Families

I just got off the phone with my daughter. This coming Thursday she’ll be a married woman and it suddenly occurred to me a few minutes ago that I will become the last surviving member of my family to be able to carry on my father’s name.

Is that a bad thing? In some ways yes, in some ways no.

In Mexico, a son by tradition becomes like his father. If his father is a professional man, he’ll become a professional man. If his father is a butcher, chances are he’ll become a butcher too. Young men in Mexico (and women too) are bound by this tradition.

I was having this very same conversation with my friend, Max just a few days ago. That conversational thread began by me asking the question of how (or why) the entrepreneurial spirit seemed all but nonexistent in Mexico. What – if anything – motivated young people to succeed? What was the catalyst or agent that inspired certain individuals to transcend social boundaries?

His reply suggested personal advancement was not a cultural value. I wasn’t shocked by his answer but found the lengthy reply to add more weight to the premise that has been forming in my head around why some cultures succeed and why some cultures fail.

I grew up in the 1950’s in the United States where individuality, creativity, and success was/is so ingrained in the collective cultural consciousness that by the 1960’s the last thing a young man wanted to be was like his father.

And so many of us growing up in this era also wanted to kick our respective father’s asses; both literally and figuratively.

It is interesting living here in Mexico to view my past through the lens of another culture. And it is my observation that the only collective cultural value that still binds much of the US – and that also continues to give the country its world class competitive edge – is the belief that we as individuals can do any damn thing we set our minds to.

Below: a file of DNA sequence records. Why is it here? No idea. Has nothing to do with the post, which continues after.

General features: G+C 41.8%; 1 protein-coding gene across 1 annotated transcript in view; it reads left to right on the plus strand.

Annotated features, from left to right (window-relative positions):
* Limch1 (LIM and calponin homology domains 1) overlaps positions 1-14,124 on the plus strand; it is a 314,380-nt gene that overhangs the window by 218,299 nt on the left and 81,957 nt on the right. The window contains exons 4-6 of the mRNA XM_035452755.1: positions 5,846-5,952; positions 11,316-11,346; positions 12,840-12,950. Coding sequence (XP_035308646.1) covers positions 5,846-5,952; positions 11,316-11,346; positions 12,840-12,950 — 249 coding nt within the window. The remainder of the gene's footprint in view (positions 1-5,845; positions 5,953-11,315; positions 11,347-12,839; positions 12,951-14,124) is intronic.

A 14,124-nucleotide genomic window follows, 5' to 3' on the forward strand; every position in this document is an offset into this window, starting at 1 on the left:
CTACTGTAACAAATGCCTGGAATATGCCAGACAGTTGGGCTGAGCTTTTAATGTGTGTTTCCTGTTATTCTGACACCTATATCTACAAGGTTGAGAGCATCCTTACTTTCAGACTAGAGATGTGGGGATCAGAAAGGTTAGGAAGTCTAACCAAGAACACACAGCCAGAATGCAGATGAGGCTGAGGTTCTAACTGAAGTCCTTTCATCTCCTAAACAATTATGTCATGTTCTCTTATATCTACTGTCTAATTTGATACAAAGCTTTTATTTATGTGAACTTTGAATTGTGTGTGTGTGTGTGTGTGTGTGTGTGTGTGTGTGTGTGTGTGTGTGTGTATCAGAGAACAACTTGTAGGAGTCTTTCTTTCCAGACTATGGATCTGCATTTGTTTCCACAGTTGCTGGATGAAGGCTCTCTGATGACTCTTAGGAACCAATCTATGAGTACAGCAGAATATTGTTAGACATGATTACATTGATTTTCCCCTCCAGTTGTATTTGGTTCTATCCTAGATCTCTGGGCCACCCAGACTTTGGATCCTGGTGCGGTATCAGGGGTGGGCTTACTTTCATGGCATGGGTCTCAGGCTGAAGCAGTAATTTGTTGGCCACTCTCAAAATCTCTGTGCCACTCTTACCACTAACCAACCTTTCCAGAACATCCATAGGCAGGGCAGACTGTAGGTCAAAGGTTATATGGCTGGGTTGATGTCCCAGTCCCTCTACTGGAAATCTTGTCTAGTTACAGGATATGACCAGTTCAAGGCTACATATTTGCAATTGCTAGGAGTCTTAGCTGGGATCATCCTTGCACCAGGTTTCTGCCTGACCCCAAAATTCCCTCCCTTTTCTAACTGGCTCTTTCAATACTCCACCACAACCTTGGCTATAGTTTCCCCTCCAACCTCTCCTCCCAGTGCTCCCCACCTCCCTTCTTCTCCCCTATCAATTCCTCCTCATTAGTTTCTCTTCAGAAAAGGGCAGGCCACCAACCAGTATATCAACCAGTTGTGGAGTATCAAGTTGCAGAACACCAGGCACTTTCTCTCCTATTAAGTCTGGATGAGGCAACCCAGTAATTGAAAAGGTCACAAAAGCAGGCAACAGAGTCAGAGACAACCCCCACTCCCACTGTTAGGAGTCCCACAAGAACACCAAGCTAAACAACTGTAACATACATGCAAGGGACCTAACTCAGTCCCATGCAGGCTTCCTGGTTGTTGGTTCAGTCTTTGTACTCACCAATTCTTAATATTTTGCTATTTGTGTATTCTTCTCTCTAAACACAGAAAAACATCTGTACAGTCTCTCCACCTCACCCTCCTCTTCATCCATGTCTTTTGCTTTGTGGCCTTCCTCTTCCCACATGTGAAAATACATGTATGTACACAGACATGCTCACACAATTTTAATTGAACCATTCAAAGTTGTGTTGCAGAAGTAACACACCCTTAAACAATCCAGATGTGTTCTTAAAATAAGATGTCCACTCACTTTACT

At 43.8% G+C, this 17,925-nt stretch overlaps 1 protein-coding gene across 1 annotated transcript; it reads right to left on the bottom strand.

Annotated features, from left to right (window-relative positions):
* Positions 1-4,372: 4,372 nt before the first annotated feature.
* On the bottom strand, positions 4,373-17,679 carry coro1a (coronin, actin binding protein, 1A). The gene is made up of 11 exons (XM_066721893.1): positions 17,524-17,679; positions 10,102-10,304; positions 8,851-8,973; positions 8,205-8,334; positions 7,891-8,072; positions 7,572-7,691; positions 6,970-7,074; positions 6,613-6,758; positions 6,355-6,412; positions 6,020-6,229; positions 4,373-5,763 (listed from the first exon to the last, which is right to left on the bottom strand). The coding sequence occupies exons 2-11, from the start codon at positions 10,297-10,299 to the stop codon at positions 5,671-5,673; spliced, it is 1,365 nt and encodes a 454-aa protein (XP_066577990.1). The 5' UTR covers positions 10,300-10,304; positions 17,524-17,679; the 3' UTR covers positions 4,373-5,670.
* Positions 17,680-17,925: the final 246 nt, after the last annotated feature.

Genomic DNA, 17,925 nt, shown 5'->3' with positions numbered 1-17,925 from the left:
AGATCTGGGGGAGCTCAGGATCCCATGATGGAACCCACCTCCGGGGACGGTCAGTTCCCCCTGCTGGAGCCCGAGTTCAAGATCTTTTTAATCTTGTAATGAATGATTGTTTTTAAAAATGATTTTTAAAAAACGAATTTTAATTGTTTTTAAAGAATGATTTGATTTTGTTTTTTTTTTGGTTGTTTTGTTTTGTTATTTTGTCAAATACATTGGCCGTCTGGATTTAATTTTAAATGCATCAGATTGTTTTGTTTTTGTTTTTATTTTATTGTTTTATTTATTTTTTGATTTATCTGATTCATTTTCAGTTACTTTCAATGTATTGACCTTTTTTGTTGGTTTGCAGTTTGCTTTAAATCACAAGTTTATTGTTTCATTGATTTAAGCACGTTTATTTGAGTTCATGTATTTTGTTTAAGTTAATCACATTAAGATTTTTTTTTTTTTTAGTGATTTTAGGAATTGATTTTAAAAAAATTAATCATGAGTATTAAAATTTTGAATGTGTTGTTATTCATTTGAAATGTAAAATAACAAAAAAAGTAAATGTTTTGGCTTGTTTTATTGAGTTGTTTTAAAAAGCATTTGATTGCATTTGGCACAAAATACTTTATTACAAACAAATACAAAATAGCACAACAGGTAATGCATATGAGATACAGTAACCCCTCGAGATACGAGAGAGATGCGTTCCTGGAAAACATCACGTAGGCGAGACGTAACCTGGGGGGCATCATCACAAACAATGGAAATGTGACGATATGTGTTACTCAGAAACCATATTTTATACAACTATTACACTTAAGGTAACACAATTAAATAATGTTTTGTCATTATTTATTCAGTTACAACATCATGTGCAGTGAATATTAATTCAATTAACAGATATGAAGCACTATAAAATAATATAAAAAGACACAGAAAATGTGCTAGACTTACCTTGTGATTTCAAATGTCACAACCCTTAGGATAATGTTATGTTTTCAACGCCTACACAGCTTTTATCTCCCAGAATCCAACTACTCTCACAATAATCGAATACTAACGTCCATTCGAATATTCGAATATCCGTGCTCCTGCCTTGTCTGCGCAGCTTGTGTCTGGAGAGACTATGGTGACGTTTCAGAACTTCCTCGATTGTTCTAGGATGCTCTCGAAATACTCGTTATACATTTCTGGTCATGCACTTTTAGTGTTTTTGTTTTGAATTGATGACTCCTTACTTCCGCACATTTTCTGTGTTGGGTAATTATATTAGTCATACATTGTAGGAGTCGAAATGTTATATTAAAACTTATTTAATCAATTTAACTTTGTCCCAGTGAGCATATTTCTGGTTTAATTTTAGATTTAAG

In three days time I am leaving Mexico to join my daughter and most of her extended family and friends in Oregon to celebrate her marriage.

To see my daughter again I am both pleased and excited. To see my ex-wife and ex-inlaws much less so.

America families are so fucked up. Maybe they’ve always been so, I don’t know.

I was talking to one of my oldest friends on the phone this morning, lamenting this same story of families and how broken and little in common save blood we seem to share with one another. His reply was, ‘There’s always Happy Hour.’ I said, ‘No shit.’

It was Hemingway who once said, ‘Sometimes we need to be a little drunk to spend time with our friends’ (or something like that). And more so goes with our family; especially our ex-family.

I learned in this last conversation with my daughter that her mom is going to sleep on the couch because neither one of her brothers (early 60’s) are fit enough to climb a single flight of stairs. Unfucking believable. So she is giving up the only bedroom on the first floor – her own – because neither one of her brothers have had the sense to even moderately maintain their health.

Why don’t they just stay in Michigan? The travel has got to be insanely troublesome if their health is so bad they can’t manage a single flight of stairs. Oh, wait a minute. That’s why they have so many wheelchairs in the airport these days is because there are so many other fat nitwits who can’t make it to the plane on their own either.

My daughter’s evil twin sister (actually her somewhat close cousin, they’re ten months apart and grew up together) is going to be there with her asshole, know it all husband. I look forward to seeing Anna but I’d rather take a pass on Ian.

He doesn’t work. He has two ‘minor’ felony convictions (as if any felony conviction is minor). And while he professes to know just about everything on every subject, he has never found the time to attend university.

He is tall, handsome, his parents are rich, and can be on occasion considered charming – or so I am told. I’ve never met the bastard, but given the circumstances of family, I will have the intense displeasure of spending 7 days under the same roof with the little shit.

Thank God my friend, Hendrik is going to be there the whole time. He has an even lower tolerance for bullshit than I do. He’s tall (as in taller than Ian). An ex-World Bank senior executive. Educated (speaks five languages). Well traveled. Sophisticated (as in only the most arrogant of the superior Dutch can be). And probably more prickly now at age 78 then when I last saw him in Mexico some 4 years ago.

Ah, yes. I can now see some roguish pleasure in introducing the two of them.

It’s true we can’t chose our family (but we can certainly punish them by proxy through our friends).

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